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Devil Worms, Da Vinci’s DNA, Dead Jedi and More Mysterious News Briefly — July 7, 2021

Mysterious News Briefly — July 7, 2021

A decade-long investigation of Leonardo da Vinci’s DNA identified 21 generations in his family tree, including five family branches and 14 living descendants. And the fight over which one gets the Mona Lisa begins.

Scientists at American University have sequenced the genome of the devil worm (Halicephalobus Mephisto), which lives at the bottom of 1.5 km (.9 miles) deep mines in South Africa in temperatures exceeding 40ºC (104ºF) with no oxygen but high amounts of methane, and found it makes its own copies of two known cell survival genes. The Devil Worms would make a great band name but Halicephalobus Mephisto would be more impressive.

On July 3rd, 2021, the Sun erupted its first X-class flare of Solar Cycle 25 — the most powerful flare measured since September 2017 – indicating it is emerging from the quiet period of the 11-year solar cycle. Sounds like a good time to up your investment in aluminum foil makers.

Inspired by cockroaches, engineers from the University of California at Berkeley have developed a small bot with the same speed and squashability as roaches – it can survive the stress of up to a million times its own weight or the weight of a foot belonging to the foot of a 132-pound human. Are cockroaches ready to bow down to their roach-bot overlords?

Seven 1,000-year-old Viking tombs holding well-preserved skeletons, including possible twin infants, discovered in the Swedish town of Sigtuna show signs they received Christian burials, indicating they were likely Vikings who had converted to Christianity. Wonder if they were disappointed when they found out “pillage” and “steal” meant the same thing.

In a tweet, SpaceX CEO Elon Musk offered to help clean up the ever-growing amount of space junk his company contributes to by saying, “We can fly Starship around space and chomp up debris with the moving fairing door.” Bezos and Branson better make sure their capsules are clearly marked “Not junk!”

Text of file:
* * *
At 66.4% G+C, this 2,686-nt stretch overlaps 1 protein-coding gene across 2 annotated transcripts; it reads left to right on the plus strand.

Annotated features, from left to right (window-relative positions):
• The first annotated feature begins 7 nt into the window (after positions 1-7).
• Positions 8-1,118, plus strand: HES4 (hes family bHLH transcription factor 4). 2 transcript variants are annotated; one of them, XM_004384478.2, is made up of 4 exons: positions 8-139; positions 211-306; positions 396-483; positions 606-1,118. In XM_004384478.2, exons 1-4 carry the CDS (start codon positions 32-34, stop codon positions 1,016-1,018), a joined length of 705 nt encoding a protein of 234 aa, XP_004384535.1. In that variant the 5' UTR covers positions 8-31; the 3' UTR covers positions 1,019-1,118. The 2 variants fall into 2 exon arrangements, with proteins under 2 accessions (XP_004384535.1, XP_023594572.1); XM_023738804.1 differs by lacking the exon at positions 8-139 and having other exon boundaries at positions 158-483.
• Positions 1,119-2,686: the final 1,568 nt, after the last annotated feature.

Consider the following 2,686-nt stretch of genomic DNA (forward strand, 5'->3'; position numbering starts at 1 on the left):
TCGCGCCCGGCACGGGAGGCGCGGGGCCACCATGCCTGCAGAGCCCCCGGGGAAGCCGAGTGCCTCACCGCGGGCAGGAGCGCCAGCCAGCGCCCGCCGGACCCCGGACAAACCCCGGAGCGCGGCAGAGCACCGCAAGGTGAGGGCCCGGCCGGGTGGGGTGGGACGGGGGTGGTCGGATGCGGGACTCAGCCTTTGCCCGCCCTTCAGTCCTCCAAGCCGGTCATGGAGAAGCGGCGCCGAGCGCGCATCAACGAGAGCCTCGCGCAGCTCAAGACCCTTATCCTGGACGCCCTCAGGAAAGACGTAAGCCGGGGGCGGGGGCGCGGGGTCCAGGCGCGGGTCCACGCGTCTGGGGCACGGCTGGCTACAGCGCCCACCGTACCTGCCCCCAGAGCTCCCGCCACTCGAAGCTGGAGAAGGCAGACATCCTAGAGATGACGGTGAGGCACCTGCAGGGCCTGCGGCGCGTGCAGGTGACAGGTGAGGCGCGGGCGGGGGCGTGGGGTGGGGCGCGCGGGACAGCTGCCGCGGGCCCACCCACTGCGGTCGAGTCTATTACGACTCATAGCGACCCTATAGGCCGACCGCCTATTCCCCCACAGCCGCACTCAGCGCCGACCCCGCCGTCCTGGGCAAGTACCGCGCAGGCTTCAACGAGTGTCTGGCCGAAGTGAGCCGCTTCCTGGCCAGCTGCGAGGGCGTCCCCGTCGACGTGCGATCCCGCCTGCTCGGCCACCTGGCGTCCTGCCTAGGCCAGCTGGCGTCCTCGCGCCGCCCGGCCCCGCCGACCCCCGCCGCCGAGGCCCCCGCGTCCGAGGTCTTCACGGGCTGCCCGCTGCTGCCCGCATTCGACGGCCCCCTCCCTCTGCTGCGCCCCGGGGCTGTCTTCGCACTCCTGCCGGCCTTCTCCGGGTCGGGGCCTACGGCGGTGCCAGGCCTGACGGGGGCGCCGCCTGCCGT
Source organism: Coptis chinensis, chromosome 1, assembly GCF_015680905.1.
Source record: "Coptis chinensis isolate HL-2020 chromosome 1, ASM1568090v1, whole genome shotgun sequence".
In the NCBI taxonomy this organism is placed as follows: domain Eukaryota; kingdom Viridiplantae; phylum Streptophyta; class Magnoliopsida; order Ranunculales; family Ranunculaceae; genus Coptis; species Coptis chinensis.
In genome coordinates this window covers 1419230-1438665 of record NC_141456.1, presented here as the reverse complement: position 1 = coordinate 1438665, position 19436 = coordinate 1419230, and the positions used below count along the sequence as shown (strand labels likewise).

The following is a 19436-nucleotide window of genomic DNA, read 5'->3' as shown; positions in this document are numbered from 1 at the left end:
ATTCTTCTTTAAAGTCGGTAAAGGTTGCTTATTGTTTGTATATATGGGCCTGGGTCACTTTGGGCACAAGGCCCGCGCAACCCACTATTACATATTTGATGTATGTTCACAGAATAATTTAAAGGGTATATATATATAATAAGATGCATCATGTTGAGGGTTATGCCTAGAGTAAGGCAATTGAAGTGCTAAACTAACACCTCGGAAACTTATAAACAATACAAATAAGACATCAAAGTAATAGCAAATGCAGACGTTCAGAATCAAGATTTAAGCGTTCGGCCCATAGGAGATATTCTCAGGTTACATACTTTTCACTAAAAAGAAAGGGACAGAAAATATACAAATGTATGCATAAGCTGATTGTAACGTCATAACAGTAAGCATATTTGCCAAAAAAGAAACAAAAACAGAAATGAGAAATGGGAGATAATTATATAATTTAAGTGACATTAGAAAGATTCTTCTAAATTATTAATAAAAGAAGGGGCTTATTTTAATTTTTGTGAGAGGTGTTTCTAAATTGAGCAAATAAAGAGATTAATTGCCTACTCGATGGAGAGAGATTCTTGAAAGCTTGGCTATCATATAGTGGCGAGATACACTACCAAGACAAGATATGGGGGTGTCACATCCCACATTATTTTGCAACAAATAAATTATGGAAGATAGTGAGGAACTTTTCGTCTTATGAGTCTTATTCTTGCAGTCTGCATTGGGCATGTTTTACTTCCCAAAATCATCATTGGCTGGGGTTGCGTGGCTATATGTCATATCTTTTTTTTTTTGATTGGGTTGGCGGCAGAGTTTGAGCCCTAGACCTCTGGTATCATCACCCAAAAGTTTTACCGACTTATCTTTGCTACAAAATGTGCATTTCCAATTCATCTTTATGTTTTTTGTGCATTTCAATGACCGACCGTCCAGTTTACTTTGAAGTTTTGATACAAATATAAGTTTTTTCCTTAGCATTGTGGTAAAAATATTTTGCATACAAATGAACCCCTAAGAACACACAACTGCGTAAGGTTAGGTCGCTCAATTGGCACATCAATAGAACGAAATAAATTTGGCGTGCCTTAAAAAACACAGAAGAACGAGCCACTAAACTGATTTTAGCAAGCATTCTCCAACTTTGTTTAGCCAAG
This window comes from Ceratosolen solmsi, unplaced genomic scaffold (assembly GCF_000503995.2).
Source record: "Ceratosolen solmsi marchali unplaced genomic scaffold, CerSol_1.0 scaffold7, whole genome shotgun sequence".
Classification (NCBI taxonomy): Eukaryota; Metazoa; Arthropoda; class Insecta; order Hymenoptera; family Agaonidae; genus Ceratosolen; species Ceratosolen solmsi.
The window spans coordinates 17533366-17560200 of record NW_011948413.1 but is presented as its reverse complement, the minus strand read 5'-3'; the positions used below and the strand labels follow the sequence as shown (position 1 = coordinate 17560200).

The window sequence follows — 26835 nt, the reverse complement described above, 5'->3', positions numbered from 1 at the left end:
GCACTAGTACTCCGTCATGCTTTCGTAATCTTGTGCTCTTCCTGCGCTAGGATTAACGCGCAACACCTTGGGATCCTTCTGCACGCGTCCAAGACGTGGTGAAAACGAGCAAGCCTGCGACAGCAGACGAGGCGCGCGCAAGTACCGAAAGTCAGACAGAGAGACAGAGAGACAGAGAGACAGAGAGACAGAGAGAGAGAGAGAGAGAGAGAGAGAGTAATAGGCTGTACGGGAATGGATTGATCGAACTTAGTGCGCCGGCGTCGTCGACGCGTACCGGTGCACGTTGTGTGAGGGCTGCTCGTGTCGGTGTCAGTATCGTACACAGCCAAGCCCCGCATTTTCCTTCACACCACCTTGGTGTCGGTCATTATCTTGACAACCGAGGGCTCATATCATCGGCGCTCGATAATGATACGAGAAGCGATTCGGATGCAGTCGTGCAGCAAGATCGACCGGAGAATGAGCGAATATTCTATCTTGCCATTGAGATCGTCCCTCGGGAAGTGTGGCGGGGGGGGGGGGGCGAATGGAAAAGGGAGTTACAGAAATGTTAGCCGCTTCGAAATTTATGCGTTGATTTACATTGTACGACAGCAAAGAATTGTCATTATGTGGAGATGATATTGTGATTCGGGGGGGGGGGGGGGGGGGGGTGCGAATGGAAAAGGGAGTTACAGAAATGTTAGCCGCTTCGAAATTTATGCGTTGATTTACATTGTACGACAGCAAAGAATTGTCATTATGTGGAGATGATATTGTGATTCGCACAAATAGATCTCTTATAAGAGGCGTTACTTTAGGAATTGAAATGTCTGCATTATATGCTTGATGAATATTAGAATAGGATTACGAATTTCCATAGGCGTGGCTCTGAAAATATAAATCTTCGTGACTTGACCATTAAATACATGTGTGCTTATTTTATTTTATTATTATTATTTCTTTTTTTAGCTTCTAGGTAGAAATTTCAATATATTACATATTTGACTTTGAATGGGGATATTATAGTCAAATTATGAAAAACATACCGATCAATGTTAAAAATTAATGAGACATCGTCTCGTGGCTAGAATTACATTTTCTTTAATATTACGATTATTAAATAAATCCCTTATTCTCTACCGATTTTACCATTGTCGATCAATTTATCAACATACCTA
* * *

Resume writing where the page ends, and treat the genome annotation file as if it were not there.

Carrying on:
A University of Minnesota researcher studying an exceptionally preserved Heterodontosaurus (in the Triceratops family) fossil from South Africa discovered that it expanded both its chest and belly in order to breathe, indicating that not all dinosaurs breathed in the same way. Humans are still the only creature able to breathe in deeply and say, “That wasn’t me.”

Behavioral ecologists from the Czech University of Life Sciences in Prague found that brown trout who spent eight weeks in a waters containing high levels of methamphetamine became addicted to it the drug and suffered from withdrawals and became lethargic when moved to freshwater. And their street value dropped.

A study of New Zealand sheep found that castrating males caused them to live substantially longer than females, and the researchers offer this as a solution to shorter lifespans in male humans. Even more surprising, not all of the study’s authors were women.

The US Department of Defense has officially cancelled the $10 billion contract to develop the JEDI (Joint Enterprise Defense Infrastructure) cloud computing software because it no longer met its current needs due to the “shifting technology environment”. The Moore’s Law of government computing still holds true – the cost of keeping ancient government computers working doubles every couple of years while their ability to compute is cut in half.

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Paul Seaburn is the editor at Mysterious Universe and its most prolific writer. He’s written for TV shows such as "The Tonight Show", "Politically Incorrect" and an award-winning children’s program. He's been published in “The New York Times" and "Huffington Post” and has co-authored numerous collections of trivia, puzzles and humor. His “What in the World!” podcast is a fun look at the latest weird and paranormal news, strange sports stories and odd trivia. Paul likes to add a bit of humor to each MU post he crafts. After all, the mysterious doesn't always have to be serious.
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